Our trailer is fairly large at 31' inside with a couple slides so for example heating it would use far more battery power then our old 19' with no slides. (at least 3 times more if not 4) So you can start to see it really will vary between trailers / families.
Now I'll be honest here, we are a modern family and use a lot of power. I like the amenities life affords us. We have a 28" LED TV/DVD as well as a 22" LED TV/DVD that are used daily...we charge 2 cell phones...our Galaxy Tab 3 Tablet...our sons electronic gizmos...ipods...walkie talkies....remote control helicopters and cars...the list goes on. We even have a couple large 12V fans.
I use whatever lights I require whenever I want and heat our trailer to 68 degrees at night.
Now we have done things to mitigate consumption...I have installed LED lighting in select places in the trailer, I added 4 12 volt power plugs which really help a lot. (both TVs work off 12V or AC so we use the 12V power plugs and almost everything else can and does get charged the same way) I installed a programmable digital thermostat so I control the heat....I tell it when to come on and when to turn off all night long. I think it was our best bang for the buck.
If I get 12 hours of sun a day I can push an average of around 80 amps back in...but believe after losing some to cabling its probably closer to 65ish but I am guessing a bit there. My batteries will charge back to near full or full and go into float mode somedays even as we are using power. Love it!
Now if its cloudy I can pull 2-4amps an hour which is not enough for our daily usage but still helps. I can go a couple days under those conditions and not need to use the generator but by day 3 if it is still cloudy then the generator comes out. The generator also charges slower then our solar so needs to run longer.
Sorry for the short novel and hope your still with me here lol.

Long story short now.
1. Yes I believe you will be ok...take a few steps to mitigate usage and you should be good to go. Your generator will assist you when necessary.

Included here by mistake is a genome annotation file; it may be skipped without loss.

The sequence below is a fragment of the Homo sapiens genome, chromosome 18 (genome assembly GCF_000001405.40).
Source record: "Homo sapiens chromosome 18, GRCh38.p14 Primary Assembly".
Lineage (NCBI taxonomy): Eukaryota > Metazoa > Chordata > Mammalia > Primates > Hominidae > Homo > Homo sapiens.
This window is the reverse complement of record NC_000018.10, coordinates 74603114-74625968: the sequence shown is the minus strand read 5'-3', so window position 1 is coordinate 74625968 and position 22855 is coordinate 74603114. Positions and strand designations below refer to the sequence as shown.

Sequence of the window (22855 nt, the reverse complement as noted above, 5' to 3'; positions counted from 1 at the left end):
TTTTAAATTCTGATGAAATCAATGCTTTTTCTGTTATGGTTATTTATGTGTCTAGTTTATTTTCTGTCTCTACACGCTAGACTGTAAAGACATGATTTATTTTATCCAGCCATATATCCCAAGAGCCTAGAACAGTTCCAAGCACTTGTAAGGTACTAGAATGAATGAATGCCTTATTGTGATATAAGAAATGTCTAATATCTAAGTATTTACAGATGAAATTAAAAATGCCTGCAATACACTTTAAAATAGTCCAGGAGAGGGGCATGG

2. Inverter is also a bit tricky...if wired into your converter then all the AC plugs will work when the inverter is turned on. (Remember that the inverter itself uses a bit of power when on especially if its a large 1 and will draw another 1 amp minimum in stand by) So it should be switched off when not needed.
Size will depend on just how much juice you wish to use. Want to run your microwave for a couple mins? Then you will need at least a 1000W inverter and it should be a Pure Sine Wave - Not a modified wave. They are quite pricy.
Just looking to use 300W max then get a smaller 400, 600, 800W unit.
I do wish I would have installed an inverter directly to our converter and 1 day soon I'll make it happen but for now we also have a 300W continuous (600W surge) Pure Sine Wave inverter that plugs into any 1 of the 6 12V plugs in our trailer so we can then charge or use whatever AC device we choose that's under that wattage.

I also would of thought that your 160W of solar would be capable of a bit more then the 6.8amp rating....what kind of panel is it? We only have 40W more but can grab an easy 10-12 in full sunlight. I am guessing its due to the area (or sqft)
of the panels as we have 2. Hope that helps you out a bit.
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Old 06-12-2014, 10:05 PM   #4